Doctrine as Guide to Social Witness

By Hunsinger, George | The Christian Century, April 19, 2000 | Go to article overview
Save to active project

Doctrine as Guide to Social Witness

Hunsinger, George, The Christian Century

PROGRESSIVE POLITICAL movements in the church are often portrayed--by their adherents and their critics--as opposed to "traditional" faith, as if the two were mutually exclusive. That this is a false choice is plain to anyone who knows such figures as Dorothy Day, William Stringfellow, Fanny Lou Hamer, Oscar Romero, Andre Trocme, Desmond Tutu and Karl Barth. These Christians saw no reason to choose between their love of Jesus Christ as confessed by faith and their love for the poor and oppressed. For them, traditional faith was not a hindrance but an incentive for political witness.

One striking accomplishment of the recent Presbyterian Study Catechism is that it deliberately draws out the political implications of fundamental doctrines. In doing so, it takes a significant step toward erasing the false opposition between traditional faith and progressive politics.

The Study Catechism was one of two catechetical documents approved at the 1998 General Assembly of the Presbyterian Church (U.S.A.). That the catechisms were overwhelmingly approved (by an 80-20 margin) at a time when the church is wracked by division over various social issues is significant in itself. The catechisms are slowly seeping into the life of the church as they are used in confirmation, leadership training and congregational education.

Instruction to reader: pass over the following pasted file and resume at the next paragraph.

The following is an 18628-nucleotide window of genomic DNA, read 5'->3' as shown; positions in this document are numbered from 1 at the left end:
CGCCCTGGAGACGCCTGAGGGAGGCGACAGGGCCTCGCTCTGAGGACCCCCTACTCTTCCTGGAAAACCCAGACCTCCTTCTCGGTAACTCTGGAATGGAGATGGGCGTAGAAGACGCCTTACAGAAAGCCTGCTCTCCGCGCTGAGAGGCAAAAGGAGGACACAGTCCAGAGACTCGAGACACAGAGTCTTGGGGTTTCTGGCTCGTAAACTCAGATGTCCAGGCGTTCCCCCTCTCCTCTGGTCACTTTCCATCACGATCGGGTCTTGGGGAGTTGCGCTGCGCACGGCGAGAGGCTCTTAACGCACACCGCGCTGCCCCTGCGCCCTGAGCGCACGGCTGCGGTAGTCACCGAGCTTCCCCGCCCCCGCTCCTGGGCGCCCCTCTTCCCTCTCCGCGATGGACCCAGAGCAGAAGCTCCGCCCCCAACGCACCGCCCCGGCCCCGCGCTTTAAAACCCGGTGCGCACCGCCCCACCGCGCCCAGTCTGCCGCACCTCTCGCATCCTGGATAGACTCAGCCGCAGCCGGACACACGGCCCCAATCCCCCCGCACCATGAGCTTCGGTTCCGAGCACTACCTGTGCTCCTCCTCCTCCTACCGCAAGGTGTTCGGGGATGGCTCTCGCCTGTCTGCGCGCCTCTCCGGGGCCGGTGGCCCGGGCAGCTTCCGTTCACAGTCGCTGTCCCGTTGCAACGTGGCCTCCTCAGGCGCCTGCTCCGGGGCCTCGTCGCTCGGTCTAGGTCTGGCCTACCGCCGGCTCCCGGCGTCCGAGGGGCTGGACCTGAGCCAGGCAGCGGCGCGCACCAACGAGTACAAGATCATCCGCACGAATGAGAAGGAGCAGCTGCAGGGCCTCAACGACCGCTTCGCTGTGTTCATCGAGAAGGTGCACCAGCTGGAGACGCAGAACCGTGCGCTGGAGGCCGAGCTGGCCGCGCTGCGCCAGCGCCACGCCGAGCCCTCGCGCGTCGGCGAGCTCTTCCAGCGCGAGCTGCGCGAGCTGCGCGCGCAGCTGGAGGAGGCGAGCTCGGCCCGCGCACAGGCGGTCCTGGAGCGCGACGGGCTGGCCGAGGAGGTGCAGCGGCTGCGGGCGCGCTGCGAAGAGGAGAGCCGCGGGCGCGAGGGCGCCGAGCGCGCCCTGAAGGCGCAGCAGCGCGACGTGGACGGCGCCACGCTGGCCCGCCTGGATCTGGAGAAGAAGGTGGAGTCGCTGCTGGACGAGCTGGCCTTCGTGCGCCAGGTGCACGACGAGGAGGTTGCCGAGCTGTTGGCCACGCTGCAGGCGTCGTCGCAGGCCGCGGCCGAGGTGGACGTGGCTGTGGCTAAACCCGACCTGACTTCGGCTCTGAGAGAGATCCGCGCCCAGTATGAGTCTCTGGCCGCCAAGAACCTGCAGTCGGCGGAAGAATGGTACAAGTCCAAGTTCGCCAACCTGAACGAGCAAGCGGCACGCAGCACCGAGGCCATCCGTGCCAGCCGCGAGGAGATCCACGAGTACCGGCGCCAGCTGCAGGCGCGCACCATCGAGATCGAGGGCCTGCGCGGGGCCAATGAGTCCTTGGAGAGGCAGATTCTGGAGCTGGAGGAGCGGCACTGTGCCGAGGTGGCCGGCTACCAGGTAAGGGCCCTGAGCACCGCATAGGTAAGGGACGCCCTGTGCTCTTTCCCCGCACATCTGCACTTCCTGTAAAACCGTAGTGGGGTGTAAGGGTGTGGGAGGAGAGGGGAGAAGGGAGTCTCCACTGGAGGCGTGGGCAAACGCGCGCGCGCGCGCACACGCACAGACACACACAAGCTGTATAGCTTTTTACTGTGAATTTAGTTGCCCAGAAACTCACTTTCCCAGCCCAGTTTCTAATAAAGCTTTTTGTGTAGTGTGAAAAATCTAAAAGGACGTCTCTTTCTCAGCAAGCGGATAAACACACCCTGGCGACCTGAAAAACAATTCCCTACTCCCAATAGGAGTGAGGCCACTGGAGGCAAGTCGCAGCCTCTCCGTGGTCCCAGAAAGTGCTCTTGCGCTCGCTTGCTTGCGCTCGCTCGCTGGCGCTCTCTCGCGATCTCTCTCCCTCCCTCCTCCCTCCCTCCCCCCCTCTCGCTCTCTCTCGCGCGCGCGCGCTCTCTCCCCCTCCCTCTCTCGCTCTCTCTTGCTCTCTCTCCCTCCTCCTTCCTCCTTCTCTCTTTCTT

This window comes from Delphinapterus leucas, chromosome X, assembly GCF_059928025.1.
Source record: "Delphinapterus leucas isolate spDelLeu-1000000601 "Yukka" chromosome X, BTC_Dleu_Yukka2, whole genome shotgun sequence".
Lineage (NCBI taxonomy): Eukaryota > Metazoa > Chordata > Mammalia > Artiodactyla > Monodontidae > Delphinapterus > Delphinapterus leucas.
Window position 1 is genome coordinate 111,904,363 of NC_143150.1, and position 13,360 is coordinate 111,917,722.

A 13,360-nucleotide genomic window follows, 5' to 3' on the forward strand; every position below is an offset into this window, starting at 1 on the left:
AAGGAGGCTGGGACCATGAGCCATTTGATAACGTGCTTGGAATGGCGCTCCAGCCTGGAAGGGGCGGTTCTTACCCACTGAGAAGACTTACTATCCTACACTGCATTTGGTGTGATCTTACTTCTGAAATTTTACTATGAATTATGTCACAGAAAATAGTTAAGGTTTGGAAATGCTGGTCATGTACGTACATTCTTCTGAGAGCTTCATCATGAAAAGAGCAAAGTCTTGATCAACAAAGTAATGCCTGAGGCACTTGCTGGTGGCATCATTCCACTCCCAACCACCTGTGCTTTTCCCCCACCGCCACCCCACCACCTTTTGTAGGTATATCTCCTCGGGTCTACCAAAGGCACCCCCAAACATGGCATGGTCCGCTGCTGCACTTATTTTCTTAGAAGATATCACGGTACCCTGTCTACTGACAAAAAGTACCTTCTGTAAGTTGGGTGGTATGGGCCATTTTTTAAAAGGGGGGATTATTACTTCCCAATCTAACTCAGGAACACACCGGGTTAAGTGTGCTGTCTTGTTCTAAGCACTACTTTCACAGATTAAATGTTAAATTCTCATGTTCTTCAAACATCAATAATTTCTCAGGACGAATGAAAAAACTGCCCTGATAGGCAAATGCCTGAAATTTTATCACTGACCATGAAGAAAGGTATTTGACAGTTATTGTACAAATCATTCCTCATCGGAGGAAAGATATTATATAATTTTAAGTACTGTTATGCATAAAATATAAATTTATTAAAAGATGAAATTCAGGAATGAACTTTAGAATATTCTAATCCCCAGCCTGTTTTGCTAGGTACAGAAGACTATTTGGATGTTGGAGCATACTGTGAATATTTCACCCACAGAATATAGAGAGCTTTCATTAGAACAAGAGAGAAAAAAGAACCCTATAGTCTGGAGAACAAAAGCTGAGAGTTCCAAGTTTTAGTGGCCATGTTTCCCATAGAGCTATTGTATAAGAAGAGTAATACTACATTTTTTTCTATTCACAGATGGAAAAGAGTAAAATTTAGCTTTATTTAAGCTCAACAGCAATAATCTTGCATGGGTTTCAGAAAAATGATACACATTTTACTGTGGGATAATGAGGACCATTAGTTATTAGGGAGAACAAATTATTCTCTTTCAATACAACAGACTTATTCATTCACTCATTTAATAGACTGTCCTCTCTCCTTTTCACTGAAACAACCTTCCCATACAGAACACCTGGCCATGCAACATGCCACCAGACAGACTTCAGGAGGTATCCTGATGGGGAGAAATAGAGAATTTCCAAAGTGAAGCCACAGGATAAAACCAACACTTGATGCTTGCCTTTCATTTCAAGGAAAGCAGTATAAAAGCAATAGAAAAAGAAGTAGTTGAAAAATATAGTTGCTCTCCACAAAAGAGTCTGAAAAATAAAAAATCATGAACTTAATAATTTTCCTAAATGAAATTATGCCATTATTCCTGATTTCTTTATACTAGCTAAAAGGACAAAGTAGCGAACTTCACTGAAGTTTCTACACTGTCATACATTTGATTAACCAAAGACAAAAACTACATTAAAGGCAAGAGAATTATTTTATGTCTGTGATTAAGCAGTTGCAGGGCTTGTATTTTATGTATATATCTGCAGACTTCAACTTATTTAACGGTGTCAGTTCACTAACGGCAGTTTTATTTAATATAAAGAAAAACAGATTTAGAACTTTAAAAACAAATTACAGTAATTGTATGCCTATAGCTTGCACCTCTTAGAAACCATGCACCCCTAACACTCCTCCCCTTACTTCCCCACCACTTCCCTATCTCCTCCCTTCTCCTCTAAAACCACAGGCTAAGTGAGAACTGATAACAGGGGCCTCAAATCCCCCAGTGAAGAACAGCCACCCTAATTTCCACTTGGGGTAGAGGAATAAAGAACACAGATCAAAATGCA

The shorter "First Catechism" is designed for children of nine or ten. The longer "Study Catechism," which I will focus on here, unpacks the basics of the faith--the Apostles' Creed, the Ten Commandments and the Lord's Prayer--in a manner suitable for people 14 and older. It addresses traditional catechetical topics, such as Christ's incarnation, death and resurrection, as well as contemporary concerns, such as the problem of evil, faith and science, and Christianity's relation to other religions. And, as I hope to show, the catechism exhibits a generous orthodoxy as it balances concern for the church with concern for the world. Consider some examples:

THE INTEGRITY OF CREATION: Whether the human race will survive the next century in not clear. What is clear is that the means and mechanisms of self-extinction already exist. Ecological destruction is the slow version, while the quick version is nuclear war and its military analogues, and the intermediate version is overpopulation and the gross maldistribution of resources.

At the level of technology and social policy, Christians have no special expertise with respect to details, but they can offer orientation and direction. By ordering their common life and taking direct action in the world, they will always stand for the possibility of repentance and the reality of hope. They can challenge the technological imperative of "if it can be done, it will be done," seeing it as the symptom of a larger idolatry of human self-mastery and deceit. They can seek to break with destructive habits of consumption, heedless waste of earth's resources and unrestrained pursuit of private gain at the expense of public good. They can discuss and implement simpler, more sustainable ways of ordering the church's life and their individual lives. This becomes clear in the catechism: